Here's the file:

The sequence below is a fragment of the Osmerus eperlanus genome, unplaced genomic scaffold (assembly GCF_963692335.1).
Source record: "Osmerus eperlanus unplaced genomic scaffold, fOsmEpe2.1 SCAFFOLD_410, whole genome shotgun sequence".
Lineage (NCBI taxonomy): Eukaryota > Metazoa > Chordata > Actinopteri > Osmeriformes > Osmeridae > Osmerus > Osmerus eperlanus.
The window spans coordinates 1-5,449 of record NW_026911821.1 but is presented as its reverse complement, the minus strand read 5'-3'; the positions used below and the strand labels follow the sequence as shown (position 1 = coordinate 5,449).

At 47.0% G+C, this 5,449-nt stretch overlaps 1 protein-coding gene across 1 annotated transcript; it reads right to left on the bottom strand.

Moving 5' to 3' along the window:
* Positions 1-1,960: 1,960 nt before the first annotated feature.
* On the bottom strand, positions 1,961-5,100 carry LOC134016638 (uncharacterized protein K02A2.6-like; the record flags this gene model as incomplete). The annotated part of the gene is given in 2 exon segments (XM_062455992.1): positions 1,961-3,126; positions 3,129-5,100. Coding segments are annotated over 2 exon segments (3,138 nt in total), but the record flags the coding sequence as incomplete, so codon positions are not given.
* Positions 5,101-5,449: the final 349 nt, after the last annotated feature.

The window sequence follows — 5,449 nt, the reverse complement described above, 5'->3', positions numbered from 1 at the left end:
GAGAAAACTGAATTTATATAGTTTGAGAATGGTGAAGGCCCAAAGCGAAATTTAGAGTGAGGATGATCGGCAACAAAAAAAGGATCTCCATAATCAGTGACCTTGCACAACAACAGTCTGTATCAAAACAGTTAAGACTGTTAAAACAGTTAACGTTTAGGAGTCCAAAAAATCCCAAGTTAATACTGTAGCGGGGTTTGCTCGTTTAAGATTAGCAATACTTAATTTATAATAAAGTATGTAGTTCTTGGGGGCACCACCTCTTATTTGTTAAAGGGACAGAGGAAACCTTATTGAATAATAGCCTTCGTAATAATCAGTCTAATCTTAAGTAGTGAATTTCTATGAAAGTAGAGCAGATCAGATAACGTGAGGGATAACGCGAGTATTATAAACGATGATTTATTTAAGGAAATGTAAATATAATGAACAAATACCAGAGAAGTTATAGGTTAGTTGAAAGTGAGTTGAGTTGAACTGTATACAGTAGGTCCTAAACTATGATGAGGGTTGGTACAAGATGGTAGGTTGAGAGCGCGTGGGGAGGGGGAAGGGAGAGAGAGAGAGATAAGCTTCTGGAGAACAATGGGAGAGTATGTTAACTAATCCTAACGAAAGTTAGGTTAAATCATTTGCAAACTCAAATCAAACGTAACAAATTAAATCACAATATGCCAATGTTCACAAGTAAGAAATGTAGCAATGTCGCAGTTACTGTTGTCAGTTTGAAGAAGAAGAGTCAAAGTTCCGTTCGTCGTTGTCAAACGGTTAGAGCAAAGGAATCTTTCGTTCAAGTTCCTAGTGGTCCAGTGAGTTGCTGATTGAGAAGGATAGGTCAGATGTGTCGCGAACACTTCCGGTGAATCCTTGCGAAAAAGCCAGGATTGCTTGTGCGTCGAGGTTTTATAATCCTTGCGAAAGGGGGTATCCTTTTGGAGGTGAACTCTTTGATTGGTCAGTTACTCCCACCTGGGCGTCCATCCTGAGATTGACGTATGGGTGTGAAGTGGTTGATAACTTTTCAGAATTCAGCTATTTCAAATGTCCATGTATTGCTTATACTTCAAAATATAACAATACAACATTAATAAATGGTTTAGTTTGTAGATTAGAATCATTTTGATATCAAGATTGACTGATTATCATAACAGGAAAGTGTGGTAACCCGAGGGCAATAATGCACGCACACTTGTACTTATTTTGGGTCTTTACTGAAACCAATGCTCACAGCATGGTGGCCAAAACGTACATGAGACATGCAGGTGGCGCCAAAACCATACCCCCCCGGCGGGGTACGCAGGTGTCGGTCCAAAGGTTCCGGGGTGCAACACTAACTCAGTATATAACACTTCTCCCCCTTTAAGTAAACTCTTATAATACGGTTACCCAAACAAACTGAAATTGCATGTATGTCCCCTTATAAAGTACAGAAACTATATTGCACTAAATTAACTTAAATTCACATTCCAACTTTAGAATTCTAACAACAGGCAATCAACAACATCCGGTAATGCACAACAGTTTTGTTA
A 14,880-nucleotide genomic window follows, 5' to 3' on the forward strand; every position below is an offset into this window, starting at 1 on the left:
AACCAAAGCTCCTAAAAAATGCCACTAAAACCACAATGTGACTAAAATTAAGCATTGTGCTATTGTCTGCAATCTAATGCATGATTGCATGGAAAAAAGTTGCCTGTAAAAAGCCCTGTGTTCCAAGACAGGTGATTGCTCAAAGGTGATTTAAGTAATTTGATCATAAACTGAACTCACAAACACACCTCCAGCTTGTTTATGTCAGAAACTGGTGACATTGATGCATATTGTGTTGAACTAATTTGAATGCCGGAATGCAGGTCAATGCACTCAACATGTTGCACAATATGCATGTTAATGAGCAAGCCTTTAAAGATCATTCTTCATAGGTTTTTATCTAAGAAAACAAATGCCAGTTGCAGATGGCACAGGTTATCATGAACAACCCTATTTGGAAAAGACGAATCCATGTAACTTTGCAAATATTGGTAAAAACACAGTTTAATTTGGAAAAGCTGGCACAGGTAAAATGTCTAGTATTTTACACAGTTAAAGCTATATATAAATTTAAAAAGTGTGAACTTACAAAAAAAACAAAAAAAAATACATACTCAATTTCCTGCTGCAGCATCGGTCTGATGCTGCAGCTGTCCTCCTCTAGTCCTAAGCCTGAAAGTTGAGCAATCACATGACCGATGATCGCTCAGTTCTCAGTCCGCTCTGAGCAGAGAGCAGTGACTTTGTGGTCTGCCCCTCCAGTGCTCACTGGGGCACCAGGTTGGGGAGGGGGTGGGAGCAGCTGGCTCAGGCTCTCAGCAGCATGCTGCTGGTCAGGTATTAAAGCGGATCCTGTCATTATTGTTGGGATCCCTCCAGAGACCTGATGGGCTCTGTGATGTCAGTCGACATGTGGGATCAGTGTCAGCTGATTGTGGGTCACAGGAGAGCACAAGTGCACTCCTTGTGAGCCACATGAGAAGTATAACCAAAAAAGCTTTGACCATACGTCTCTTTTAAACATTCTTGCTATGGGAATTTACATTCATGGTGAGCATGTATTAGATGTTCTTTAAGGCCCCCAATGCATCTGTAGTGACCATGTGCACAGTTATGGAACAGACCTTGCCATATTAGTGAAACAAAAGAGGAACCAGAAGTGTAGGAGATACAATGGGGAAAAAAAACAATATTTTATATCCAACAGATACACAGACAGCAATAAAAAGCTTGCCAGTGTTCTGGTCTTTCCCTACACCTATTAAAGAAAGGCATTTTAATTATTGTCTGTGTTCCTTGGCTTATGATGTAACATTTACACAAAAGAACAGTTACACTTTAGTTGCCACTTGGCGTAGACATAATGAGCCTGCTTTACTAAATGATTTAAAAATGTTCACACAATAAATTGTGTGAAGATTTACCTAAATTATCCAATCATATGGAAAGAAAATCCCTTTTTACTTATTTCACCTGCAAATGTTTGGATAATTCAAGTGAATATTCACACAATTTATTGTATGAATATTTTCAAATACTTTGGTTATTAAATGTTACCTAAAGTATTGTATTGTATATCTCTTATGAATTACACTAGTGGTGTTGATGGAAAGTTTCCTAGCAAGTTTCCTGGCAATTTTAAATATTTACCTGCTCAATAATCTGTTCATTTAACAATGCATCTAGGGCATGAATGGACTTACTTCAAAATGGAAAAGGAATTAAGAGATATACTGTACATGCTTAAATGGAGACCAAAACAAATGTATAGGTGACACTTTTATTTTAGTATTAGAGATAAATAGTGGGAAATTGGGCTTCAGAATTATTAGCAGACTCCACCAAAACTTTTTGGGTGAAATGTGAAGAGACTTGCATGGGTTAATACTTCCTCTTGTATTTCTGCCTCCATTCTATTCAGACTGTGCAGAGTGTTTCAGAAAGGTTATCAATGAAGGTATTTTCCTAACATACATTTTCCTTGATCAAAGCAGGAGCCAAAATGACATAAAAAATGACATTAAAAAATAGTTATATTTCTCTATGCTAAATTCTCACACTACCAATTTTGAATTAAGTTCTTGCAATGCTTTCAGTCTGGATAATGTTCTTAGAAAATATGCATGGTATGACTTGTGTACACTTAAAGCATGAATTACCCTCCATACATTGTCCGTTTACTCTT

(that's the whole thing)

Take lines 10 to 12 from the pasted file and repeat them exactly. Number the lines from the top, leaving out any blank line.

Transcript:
The window sequence follows — 5,449 nt, the reverse complement described above, 5'->3', positions numbered from 1 at the left end:
GAGAAAACTGAATTTATATAGTTTGAGAATGGTGAAGGCCCAAAGCGAAATTTAGAGTGAGGATGATCGGCAACAAAAAAAGGATCTCCATAATCAGTGACCTTGCACAACAACAGTCTGTATCAAAACAGTTAAGACTGTTAAAACAGTTAACGTTTAGGAGTCCAAAAAATCCCAAGTTAATACTGTAGCGGGGTTTGCTCGTTTAAGATTAGCAATACTTAATTTATAATAAAGTATGTAGTTCTTGGGGGCACCACCTCTTATTTGTTAAAGGGACAGAGGAAACCTTATTGAATAATAGCCTTCGTAATAATCAGTCTAATCTTAAGTAGTGAATTTCTATGAAAGTAGAGCAGATCAGATAACGTGAGGGATAACGCGAGTATTATAAACGATGATTTATTTAAGGAAATGTAAATATAATGAACAAATACCAGAGAAGTTATAGGTTAGTTGAAAGTGAGTTGAGTTGAACTGTATACAGTAGGTCCTAAACTATGATGAGGGTTGGTACAAGATGGTAGGTTGAGAGCGCGTGGGGAGGGGGAAGGGAGAGAGAGAGAGATAAGCTTCTGGAGAACAATGGGAGAGTATGTTAACTAATCCTAACGAAAGTTAGGTTAAATCATTTGCAAACTCAAATCAAACGTAACAAATTAAATCACAATATGCCAATGTTCACAAGTAAGAAATGTAGCAATGTCGCAGTTACTGTTGTCAGTTTGAAGAAGAAGAGTCAAAGTTCCGTTCGTCGTTGTCAAACGGTTAGAGCAAAGGAATCTTTCGTTCAAGTTCCTAGTGGTCCAGTGAGTTGCTGATTGAGAAGGATAGGTCAGATGTGTCGCGAACACTTCCGGTGAATCCTTGCGAAAAAGCCAGGATTGCTTGTGCGTCGAGGTTTTATAATCCTTGCGAAAGGGGGTATCCTTTTGGAGGTGAACTCTTTGATTGGTCAGTTACTCCCACCTGGGCGTCCATCCTGAGATTGACGTATGGGTGTGAAGTGGTTGATAACTTTTCAGAATTCAGCTATTTCAAATGTCCATGTATTGCTTATACTTCAAAATATAACAATACAACATTAATAAATGGTTTAGTTTGTAGATTAGAATCATTTTGATATCAAGATTGACTGATTATCATAACAGGAAAGTGTGGTAACCCGAGGGCAATAATGCACGCACACTTGTACTTATTTTGGGTCTTTACTGAAACCAATGCTCACAGCATGGTGGCCAAAACGTACATGAGACATGCAGGTGGCGCCAAAACCATACCCCCCCGGCGGGGTACGCAGGTGTCGGTCCAAAGGTTCCGGGGTGCAACACTAACTCAGTATATAACACTTCTCCCCCTTTAAGTAAACTCTTATAATACGGTTACCCAAACAAACTGAAATTGCATGTATGTCCCCTTATAAAGTACAGAAACTATATTGCACTAAATTAACTTAAATTCACATTCCAACTTTAGAATTCTAACAACAGGCAATCAACAACATCCGGTAATGCACAACAGTTTTGTTA
A 14,880-nucleotide genomic window follows, 5' to 3' on the forward strand; every position below is an offset into this window, starting at 1 on the left: